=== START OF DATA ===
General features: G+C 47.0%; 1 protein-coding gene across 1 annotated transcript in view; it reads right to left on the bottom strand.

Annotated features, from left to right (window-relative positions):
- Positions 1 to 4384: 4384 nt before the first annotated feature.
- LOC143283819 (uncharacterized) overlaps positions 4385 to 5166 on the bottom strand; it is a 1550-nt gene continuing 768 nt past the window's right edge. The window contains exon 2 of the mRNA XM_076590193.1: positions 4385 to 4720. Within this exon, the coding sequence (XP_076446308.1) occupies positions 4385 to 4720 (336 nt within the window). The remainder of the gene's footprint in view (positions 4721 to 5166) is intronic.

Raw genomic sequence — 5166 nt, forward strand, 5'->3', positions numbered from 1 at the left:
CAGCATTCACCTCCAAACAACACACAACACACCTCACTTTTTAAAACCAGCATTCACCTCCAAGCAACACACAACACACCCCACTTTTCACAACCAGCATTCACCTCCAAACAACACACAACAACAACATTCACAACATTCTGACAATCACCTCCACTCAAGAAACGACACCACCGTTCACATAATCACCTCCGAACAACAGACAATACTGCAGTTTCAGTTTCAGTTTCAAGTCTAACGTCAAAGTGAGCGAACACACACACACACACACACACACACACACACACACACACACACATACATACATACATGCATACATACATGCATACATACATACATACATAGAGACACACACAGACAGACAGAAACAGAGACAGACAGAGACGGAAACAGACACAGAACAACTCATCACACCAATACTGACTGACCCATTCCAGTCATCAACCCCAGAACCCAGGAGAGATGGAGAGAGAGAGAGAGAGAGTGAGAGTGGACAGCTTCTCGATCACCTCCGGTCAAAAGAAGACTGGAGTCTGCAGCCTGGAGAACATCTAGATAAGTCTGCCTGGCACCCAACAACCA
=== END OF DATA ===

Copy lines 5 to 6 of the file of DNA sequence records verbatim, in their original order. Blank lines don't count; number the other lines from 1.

Raw genomic sequence — 5166 nt, forward strand, 5'->3', positions numbered from 1 at the left:
CAGCATTCACCTCCAAACAACACACAACACACCTCACTTTTTAAAACCAGCATTCACCTCCAAGCAACACACAACACACCCCACTTTTCACAACCAGCATTCACCTCCAAACAACACACAACAACAACATTCACAACATTCTGACAATCACCTCCACTCAAGAAACGACACCACCGTTCACATAATCACCTCCGAACAACAGACAATACTGCAGTTTCAGTTTCAGTTTCAAGTCTAACGTCAAAGTGAGCGAACACACACACACACACACACACACACACACACACACACACACACATACATACATACATGCATACATACATGCATACATACATACATACATAGAGACACACACAGACAGACAGAAACAGAGACAGACAGAGACGGAAACAGACACAGAACAACTCATCACACCAATACTGACTGACCCATTCCAGTCATCAACCCCAGAACCCAGGAGAGATGGAGAGAGAGAGAGAGAGAGTGAGAGTGGACAGCTTCTCGATCACCTCCGGTCAAAAGAAGACTGGAGTCTGCAGCCTGGAGAACATCTAGATAAGTCTGCCTGGCACCCAACAACCA